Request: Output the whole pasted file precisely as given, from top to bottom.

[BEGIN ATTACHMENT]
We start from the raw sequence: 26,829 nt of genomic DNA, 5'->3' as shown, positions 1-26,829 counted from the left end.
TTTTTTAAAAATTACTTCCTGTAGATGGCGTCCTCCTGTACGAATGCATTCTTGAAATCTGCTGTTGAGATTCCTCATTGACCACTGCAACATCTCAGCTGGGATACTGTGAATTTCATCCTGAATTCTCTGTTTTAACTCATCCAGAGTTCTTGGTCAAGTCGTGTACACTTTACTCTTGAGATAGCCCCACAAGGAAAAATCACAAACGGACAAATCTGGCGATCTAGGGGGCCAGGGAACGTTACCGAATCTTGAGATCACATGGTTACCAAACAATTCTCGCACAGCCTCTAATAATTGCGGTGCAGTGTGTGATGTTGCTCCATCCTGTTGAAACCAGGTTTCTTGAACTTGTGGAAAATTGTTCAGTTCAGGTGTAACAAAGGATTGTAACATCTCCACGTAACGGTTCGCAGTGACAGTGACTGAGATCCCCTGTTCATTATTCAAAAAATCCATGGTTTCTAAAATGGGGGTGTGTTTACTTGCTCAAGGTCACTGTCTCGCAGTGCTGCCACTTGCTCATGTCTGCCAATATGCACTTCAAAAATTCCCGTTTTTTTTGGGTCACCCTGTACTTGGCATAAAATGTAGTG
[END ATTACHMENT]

We start from the raw sequence: 26,829 nt of genomic DNA, 5'->3' as shown, positions 1-26,829 counted from the left end.
TTTTTTAAAAATTACTTCCTGTAGATGGCGTCCTCCTGTACGAATGCATTCTTGAAATCTGCTGTTGAGATTCCTCATTGACCACTGCAACATCTCAGCTGGGATACTGTGAATTTCATCCTGAATTCTCTGTTTTAACTCATCCAGAGTTCTTGGTCAAGTCGTGTACACTTTACTCTTGAGATAGCCCCACAAGGAAAAATCACAAACGGACAAATCTGGCGATCTAGGGGGCCAGGGAACGTTACCGAATCTTGAGATCACATGGTTACCAAACAATTCTCGCACAGCCTCTAATAATTGCGGTGCAGTGTGTGATGTTGCTCCATCCTGTTGAAACCAGGTTTCTTGAACTTGTGGAAAATTGTTCAGTTCAGGTGTAACAAAGGATTGTAACATCTCCACGTAACGGTTCGCAGTGACAGTGACTGAGATCCCCTGTTCATTATTCAAAAAATCCATGGTTTCTAAAATGGGGGTGTGTTTACTTGCTCAAGGTCACTGTCTCGCAGTGCTGCCACTTGCTCATGTCTGCCAATATGCACTTCAAAAATTCCCGTTTTTTTTGGGTCACCCTGTACTTGGCATAAAATGTAGTG